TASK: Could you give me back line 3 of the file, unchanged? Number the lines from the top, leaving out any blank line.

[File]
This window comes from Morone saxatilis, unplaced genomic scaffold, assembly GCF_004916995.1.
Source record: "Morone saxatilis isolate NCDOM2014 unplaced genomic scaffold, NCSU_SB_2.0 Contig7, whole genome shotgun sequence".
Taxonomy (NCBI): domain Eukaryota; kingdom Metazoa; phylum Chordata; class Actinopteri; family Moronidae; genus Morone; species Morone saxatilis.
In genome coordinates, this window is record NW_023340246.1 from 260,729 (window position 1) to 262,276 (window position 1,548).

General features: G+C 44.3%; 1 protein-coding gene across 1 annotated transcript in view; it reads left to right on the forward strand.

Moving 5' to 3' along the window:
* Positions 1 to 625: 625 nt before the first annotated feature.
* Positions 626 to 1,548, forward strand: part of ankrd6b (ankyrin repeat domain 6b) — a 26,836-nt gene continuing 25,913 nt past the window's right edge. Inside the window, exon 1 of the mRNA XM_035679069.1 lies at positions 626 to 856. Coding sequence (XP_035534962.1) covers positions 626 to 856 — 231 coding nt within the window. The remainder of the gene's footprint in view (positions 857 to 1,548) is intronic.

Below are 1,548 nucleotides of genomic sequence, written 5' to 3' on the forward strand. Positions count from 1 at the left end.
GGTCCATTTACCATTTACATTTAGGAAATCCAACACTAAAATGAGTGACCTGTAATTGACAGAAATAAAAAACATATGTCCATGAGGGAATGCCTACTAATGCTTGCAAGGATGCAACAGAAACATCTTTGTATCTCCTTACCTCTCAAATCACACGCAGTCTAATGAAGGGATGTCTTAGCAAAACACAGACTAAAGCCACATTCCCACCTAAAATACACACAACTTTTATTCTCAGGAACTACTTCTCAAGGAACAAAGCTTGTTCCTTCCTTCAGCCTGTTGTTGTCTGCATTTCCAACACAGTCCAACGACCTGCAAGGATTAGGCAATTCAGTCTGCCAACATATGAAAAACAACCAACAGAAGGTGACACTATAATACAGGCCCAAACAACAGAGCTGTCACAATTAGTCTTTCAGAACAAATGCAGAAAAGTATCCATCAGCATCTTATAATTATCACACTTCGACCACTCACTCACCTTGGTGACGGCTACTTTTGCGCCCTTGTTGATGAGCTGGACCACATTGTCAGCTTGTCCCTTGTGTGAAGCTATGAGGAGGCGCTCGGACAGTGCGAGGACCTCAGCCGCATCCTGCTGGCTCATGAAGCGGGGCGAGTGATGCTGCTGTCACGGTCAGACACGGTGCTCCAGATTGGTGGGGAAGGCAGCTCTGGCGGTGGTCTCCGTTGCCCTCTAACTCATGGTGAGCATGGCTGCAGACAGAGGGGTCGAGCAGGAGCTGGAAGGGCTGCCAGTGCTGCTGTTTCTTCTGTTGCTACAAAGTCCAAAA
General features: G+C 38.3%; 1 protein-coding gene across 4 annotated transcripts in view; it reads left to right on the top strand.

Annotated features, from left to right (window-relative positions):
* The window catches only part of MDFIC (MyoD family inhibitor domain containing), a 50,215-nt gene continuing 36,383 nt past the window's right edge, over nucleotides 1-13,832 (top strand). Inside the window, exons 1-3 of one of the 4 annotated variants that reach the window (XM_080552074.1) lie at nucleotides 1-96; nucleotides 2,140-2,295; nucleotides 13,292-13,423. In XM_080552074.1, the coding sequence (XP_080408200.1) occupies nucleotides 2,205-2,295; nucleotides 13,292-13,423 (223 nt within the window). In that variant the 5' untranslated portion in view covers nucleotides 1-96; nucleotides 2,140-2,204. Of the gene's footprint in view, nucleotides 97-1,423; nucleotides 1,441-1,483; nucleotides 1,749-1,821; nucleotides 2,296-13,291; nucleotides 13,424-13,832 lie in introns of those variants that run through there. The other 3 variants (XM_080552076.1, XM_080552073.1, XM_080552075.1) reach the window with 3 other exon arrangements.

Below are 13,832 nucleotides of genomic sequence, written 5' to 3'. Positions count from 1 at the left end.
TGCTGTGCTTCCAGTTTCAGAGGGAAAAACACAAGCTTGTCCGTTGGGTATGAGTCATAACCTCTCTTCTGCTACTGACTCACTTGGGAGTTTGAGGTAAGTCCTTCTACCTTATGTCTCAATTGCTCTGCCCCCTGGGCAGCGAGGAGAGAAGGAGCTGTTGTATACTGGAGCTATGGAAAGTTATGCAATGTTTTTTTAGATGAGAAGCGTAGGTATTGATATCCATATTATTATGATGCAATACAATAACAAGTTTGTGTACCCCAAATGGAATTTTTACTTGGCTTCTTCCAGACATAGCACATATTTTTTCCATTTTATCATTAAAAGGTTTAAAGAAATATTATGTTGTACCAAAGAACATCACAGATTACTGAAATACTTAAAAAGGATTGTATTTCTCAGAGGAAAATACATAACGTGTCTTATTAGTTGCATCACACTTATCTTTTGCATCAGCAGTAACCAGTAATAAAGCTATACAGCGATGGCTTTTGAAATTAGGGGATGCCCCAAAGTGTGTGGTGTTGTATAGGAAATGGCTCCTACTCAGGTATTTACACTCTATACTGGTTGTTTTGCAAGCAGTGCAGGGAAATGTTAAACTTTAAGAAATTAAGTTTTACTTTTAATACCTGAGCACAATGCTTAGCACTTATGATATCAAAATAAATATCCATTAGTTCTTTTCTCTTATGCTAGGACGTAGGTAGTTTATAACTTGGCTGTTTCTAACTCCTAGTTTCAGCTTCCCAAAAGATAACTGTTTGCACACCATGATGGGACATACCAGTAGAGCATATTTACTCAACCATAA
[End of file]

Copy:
Taxonomy (NCBI): domain Eukaryota; kingdom Metazoa; phylum Chordata; class Actinopteri; family Moronidae; genus Morone; species Morone saxatilis.